starring Colin Firth, Jude Law, Nicole Kidman, Laura Linney, Dominic West and Guy Pearce
screenplay by John Logan
directed by Michael Grandage
Called “Best Seller” in Japan, Genius is about famous Scribners’ editor Max Perkins’ relationship with the author Thomas Wolfe. It starts in 1929 and continues up until the author’s death in 1938, so the film features New York City of that era. It is based on the book Max Perkins: Editor of Genius by A. Scott Berg. Perkins is especially famous for nurturing the talents of Ernest Hemingway (Dominic West) and F. Scott Fitzgerald (Guy Pearce), who play into the story only marginally. Thomas Wolfe is famous for poetic, effusive, unrestrained, loooooong writing. Genius concentrates on his two novels published by Scribners, Look Homeward, Angel (1929), and Of Time and the River (1935).
Jude Law portrays Wolfe as an alcoholic, or borderline alcoholic in the same vein as Hemingway and Fitzgerald, but even more than that as an annoying kind of precocious hillbilly. Kind of a prick, really.
I know Hemingway and Fitzgerald, but I never heard of Thomas Wolfe. I know Tom Wolfe, of course (b. 1931), author of The Electric Kool-Aid Acid Test (1968) and The Bonfire of the Vanities (1987), associated with Ken Kesey and the Merry Pranksters. Yeah, I know Tom Wolfe. But Thomas Wolfe … ?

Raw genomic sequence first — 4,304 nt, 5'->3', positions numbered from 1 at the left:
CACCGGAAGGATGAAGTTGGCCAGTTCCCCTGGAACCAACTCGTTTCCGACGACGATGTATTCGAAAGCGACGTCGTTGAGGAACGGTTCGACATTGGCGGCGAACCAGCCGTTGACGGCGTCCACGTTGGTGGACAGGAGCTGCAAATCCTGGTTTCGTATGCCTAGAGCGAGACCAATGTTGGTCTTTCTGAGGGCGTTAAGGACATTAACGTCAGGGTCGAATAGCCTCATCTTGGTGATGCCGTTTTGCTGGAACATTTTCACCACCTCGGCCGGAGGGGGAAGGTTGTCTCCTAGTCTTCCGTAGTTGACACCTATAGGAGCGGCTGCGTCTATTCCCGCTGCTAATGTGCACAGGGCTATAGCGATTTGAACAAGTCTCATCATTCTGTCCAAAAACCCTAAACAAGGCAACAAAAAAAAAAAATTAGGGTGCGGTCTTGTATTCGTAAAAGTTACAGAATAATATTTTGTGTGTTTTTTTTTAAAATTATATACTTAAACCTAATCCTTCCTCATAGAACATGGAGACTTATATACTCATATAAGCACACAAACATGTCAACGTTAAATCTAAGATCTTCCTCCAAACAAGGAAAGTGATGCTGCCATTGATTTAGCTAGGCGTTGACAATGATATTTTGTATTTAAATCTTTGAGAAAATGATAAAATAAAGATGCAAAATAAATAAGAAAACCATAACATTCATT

Although the film got mediocre reviews I kind of liked it. It is very bookish, about writing, editing and publishing. I dig those. Set in Depression New York it is visually kind of dull to look at, with lots of brown and grey. It’s not a thriller or an action-packed shoot-em-up. Indeed, some reviews suggested the script was more appropriate for the stage than for the screen, and that the talent of actors like Jude Law, Colin Firth, Nicole Kidman and Laura Linney was ill-used. But I liked it.
The film raises the issue of the role of editors. How much sway do editors have on literature? And, are they really making books better, or just making them different? Interesting.